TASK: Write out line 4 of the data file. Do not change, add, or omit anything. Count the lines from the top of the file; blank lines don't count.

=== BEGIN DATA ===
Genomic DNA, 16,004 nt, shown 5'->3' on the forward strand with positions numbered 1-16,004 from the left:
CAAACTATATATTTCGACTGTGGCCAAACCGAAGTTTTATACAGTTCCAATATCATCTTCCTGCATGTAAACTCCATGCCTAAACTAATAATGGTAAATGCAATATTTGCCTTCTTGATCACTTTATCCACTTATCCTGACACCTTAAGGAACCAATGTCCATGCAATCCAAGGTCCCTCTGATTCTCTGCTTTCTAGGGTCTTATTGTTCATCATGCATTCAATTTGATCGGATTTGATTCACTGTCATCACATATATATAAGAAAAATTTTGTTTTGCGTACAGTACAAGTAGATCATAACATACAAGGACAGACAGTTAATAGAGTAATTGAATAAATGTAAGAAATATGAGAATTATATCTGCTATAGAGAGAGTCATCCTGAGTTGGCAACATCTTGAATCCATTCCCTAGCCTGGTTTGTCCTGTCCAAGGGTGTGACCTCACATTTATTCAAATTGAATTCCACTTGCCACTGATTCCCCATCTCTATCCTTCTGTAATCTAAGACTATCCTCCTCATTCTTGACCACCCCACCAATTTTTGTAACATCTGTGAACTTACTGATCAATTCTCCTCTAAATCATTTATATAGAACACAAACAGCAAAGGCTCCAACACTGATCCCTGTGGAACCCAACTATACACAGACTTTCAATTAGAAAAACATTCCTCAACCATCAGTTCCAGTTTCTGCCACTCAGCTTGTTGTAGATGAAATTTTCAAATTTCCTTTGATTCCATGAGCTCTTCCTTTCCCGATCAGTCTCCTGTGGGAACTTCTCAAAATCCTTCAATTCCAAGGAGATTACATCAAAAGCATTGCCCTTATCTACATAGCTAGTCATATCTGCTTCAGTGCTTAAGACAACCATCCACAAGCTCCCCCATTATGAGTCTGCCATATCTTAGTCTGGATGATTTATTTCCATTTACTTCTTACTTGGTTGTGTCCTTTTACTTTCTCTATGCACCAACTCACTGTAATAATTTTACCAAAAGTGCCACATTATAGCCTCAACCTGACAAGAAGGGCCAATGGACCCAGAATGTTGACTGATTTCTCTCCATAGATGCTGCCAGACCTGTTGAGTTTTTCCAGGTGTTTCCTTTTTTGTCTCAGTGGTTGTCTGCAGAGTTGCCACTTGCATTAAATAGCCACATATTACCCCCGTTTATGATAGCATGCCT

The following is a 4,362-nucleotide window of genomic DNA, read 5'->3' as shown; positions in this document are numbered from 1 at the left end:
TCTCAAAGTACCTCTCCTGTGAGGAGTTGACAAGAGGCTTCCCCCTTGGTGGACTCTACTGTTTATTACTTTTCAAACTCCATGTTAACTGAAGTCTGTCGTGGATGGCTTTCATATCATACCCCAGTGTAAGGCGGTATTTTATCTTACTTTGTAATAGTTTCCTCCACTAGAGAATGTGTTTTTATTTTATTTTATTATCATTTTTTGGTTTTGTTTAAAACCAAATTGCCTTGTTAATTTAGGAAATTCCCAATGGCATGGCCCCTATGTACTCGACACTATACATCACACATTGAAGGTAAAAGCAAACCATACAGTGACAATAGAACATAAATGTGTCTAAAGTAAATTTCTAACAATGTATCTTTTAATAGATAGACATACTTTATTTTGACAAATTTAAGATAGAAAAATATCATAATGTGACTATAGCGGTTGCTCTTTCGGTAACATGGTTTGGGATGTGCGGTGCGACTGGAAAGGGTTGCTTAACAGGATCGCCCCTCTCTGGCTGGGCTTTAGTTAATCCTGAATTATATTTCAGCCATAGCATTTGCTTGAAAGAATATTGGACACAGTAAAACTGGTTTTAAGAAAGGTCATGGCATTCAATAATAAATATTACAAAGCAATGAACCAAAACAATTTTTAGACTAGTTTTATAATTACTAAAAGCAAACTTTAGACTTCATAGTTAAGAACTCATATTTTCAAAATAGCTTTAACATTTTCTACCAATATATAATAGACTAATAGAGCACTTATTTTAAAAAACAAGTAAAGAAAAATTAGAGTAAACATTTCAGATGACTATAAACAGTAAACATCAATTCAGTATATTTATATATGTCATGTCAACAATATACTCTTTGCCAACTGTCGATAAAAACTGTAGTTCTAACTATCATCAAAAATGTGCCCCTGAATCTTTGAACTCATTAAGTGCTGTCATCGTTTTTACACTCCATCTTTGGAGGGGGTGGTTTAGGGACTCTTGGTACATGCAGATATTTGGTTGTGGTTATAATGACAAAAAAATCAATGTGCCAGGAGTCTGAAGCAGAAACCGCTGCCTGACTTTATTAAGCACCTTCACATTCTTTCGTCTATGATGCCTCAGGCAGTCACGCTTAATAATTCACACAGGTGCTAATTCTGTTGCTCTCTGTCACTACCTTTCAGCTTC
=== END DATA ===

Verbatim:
TCTCAAAGTACCTCTCCTGTGAGGAGTTGACAAGAGGCTTCCCCCTTGGTGGACTCTACTGTTTATTACTTTTCAAACTCCATGTTAACTGAAGTCTGTCGTGGATGGCTTTCATATCATACCCCAGTGTAAGGCGGTATTTTATCTTACTTTGTAATAGTTTCCTCCACTAGAGAATGTGTTTTTATTTTATTTTATTATCATTTTTTGGTTTTGTTTAAAACCAAATTGCCTTGTTAATTTAGGAAATTCCCAATGGCATGGCCCCTATGTACTCGACACTATACATCACACATTGAAGGTAAAAGCAAACCATACAGTGACAATAGAACATAAATGTGTCTAAAGTAAATTTCTAACAATGTATCTTTTAATAGATAGACATACTTTATTTTGACAAATTTAAGATAGAAAAATATCATAATGTGACTATAGCGGTTGCTCTTTCGGTAACATGGTTTGGGATGTGCGGTGCGACTGGAAAGGGTTGCTTAACAGGATCGCCCCTCTCTGGCTGGGCTTTAGTTAATCCTGAATTATATTTCAGCCATAGCATTTGCTTGAAAGAATATTGGACACAGTAAAACTGGTTTTAAGAAAGGTCATGGCATTCAATAATAAATATTACAAAGCAATGAACCAAAACAATTTTTAGACTAGTTTTATAATTACTAAAAGCAAACTTTAGACTTCATAGTTAAGAACTCATATTTTCAAAATAGCTTTAACATTTTCTACCAATATATAATAGACTAATAGAGCACTTATTTTAAAAAACAAGTAAAGAAAAATTAGAGTAAACATTTCAGATGACTATAAACAGTAAACATCAATTCAGTATATTTATATATGTCATGTCAACAATATACTCTTTGCCAACTGTCGATAAAAACTGTAGTTCTAACTATCATCAAAAATGTGCCCCTGAATCTTTGAACTCATTAAGTGCTGTCATCGTTTTTACACTCCATCTTTGGAGGGGGTGGTTTAGGGACTCTTGGTACATGCAGATATTTGGTTGTGGTTATAATGACAAAAAAATCAATGTGCCAGGAGTCTGAAGCAGAAACCGCTGCCTGACTTTATTAAGCACCTTCACATTCTTTCGTCTATGATGCCTCAGGCAGTCACGCTTAATAATTCACACAGGTGCTAATTCTGTTGCTCTCTGTCACTACCTTTCAGCTTC